It is important to recognise that, unless the bill of lading holder is also the charterer, a bill of lading will create a direct contractual relationship between the carrier and the holder of the bill of lading, which exists independently of any relationship between an owner and any charterer: The obligations that are created under the bill of lading may be completely different to those arising out of the charter party. A Charterer may, for his own purposes, ask an owner to perform acts that directly conflict with the owner’s legal obligations to the holder of the bill of lading. Many large claims can arise if owners agree to charterer’s requests, which may conflict with owner’s bill of lading obligations.


From an English law point of view, in circumstances where the bill of lading incorporates a reference to a charter, if a claim is brought under the bill of lading a carrier might be able to rely upon the terms of a charter party to avoid or reduce his liability: If the claimant is the charterer then the carrier can rely exclusively upon the terms of the charter party: the bill is only a receipt for the goods and the contract is said to reside in the charter. If, however, the claimant is a third party holder of the bill of lading then the carrier's rights to avoid liability will be restricted by applicable carriage Act legislation, such as the Hague and/or Hague Visby Rules and/or Hamburg Rules.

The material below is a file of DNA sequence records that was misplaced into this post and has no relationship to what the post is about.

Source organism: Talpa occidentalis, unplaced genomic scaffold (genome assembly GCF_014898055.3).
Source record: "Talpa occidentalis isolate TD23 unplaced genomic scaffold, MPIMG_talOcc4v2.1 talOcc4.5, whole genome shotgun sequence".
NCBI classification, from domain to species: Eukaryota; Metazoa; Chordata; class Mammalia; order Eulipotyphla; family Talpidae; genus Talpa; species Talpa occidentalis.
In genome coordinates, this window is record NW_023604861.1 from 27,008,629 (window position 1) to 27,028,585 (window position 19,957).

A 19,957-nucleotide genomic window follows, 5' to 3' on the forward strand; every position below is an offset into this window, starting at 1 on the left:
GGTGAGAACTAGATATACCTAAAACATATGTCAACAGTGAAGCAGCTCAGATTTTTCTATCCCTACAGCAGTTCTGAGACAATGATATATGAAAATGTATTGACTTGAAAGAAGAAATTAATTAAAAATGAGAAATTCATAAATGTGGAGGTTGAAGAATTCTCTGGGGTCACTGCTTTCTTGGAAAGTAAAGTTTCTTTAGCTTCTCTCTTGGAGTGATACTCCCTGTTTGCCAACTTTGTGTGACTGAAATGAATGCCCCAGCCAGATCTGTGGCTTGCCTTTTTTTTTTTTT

For a ship under time charter, The carrier might be either the owner or a charterer: this will very much depend on exactly who signs the bill of lading and in what legal capacity, and exactly what the terms of the bill of lading are, but in many cases the bills represent evidence of a contract with the owner. This may even be true even if a charterer or his agent signs the bill, as they may be signing on the basis of an authority delegated to them by the owner and/or master. In legal terms they may be the agent of the master or owner, for signing the bills, however recent English case law suggests that if an agent signs a bill of lading on the front as agents to the charterer as carrier, then the bill will be held to be a contract with owners even if it contains a demise clause or identity of carrier clause on the back, suggesting it is contract with owners.